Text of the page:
I presume that 1968 did not exist in 1968. Nobody back then said, Hey, man, that stuff we’re living through now, it’s the great ’68, which’ll go down in history. Everything happens years after it has happened…You need time and a story for that which has supposedly already taken place to happen…with a delay, just as photos were developed and images appeared slowly in the dark…Most likely 1939 did not exist in 1939, there were just mornings when you woke up with a headache, uncertain and afraid.

Translated from Bulgarian by Angela Rodel

Gospodinov adds another layer to his novel by undermining the narrator, whose own memory starts to fail him. He can’t be sure whether Gaustine was real or his creation (or even whether he, the narrator, was Gaustine’s creation). Nothing is certain within the pages of the book, and there is no real shelter from time, after all. 

Published by Weidenfeld & Nicolson.

Click here to read my other posts on the 2023 International Booker Prize.

Best European Fiction 2015: Raud and Evtimova

ReinBestEuro Raud, ‘The Demise of Engineer G.’
Translated from the Estonian by Matthew Hyde

The narrator tells of his old friend G. – engineer, philatelist and gourmet, who threw the most fabulous dinner parties in an age when ingredients were scarce for most people. He also had shelves of literature: books he never really read, but which often had curious printing errors Somewhere in all this is the key to the riddle of how G. died.

Rein Raud’s story is delightfully oblique, shorn of the specific details that might enable us to work out exactly what’s going on: it’s mostly just G., his friends and his food. And what food it is:

In his masterfully planned menus one delicacy followed another, such that the most subtle nuances of flavor of every dish created a marked contrast with those of the succeeding course…at exactly the right speed for each subsequent taste to cut into the previous one at the very last moment, when the surface of the tongue, slightly straining, still wanted to keep the fading aftertaste in the mouth, so that the first new aromas had the best possible impact.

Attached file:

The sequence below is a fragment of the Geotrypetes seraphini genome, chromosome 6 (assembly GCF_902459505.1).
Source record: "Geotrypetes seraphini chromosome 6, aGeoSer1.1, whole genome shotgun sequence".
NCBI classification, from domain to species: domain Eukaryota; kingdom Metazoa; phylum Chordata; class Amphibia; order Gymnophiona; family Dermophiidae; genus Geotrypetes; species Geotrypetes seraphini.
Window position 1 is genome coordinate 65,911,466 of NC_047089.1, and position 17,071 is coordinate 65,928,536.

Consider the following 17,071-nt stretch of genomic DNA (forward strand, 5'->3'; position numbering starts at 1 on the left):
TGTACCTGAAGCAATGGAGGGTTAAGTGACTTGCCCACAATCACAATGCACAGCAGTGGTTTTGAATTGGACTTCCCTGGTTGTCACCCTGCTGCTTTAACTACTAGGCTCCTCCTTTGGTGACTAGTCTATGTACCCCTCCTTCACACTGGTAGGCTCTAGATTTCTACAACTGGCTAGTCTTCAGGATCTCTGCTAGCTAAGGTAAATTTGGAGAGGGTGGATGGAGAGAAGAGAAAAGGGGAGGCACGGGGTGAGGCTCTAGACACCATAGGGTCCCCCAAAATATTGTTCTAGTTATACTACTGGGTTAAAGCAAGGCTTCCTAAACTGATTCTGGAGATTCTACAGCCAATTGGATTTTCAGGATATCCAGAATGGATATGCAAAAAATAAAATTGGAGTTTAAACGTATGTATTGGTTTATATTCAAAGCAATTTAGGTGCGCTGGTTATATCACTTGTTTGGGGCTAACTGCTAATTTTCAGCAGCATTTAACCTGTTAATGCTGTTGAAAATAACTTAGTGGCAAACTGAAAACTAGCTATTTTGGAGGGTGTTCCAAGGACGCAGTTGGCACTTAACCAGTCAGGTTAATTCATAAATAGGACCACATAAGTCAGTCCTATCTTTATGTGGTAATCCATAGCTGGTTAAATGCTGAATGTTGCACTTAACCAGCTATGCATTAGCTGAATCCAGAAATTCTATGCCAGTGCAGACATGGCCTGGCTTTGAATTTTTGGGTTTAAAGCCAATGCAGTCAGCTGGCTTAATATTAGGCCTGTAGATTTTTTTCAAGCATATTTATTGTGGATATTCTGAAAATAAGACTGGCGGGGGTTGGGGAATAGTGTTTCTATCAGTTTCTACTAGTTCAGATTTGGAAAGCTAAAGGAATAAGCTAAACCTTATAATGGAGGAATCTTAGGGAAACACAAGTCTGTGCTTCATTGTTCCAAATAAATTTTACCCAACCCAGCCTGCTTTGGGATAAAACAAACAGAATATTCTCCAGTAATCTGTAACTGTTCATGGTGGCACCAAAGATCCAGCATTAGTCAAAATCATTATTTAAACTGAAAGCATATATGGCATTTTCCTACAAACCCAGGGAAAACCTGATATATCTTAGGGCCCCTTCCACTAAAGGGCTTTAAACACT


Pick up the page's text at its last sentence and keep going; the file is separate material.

Though Matthew Hyde’s translation is capable of bringing to life sensations like that, there’s a certain fustiness about it which gives the sense of a tale being dredged up from the past, complete with the distance that implies. We can hazard a guess as to why G. met his fate; but all we really know is contained in the tale’s wry closing lines.

Zdravka Evtimova, ‘Seldom’
Translated from the Bulgarian by the author

A translator walks up the drab grey street, thinking about all the men who’ve forgotten her, and the banal novella that she’s translating. She comes upon a familiar-seeming car, whose driver turns out to be the author of that very novella. He offers the translator a lift to her office; but, as the car only moves when its passenger is happy, it could be quite a long journey…

I enjoyed this story. Zdravka Evtimova’s prose is unassuming and understated, which only adds to the sense of ordinariness:

I thought one could hardly  dub “town” the dozen ramshackle houses and the narrow, asphalt road that touched the apathetic buildings and climbed to the black sky in the distance.

Of course, what’s going on – be it hallucination or something more mysterious – is far from ordinary; but the lightness of Evtimova’s touch makes her tale entirely persuasive. When the abrupt final lines come along, it’s like waking from a dream – for reader and protagonist alike.

Read my other posts on Best European Fiction 2015 here.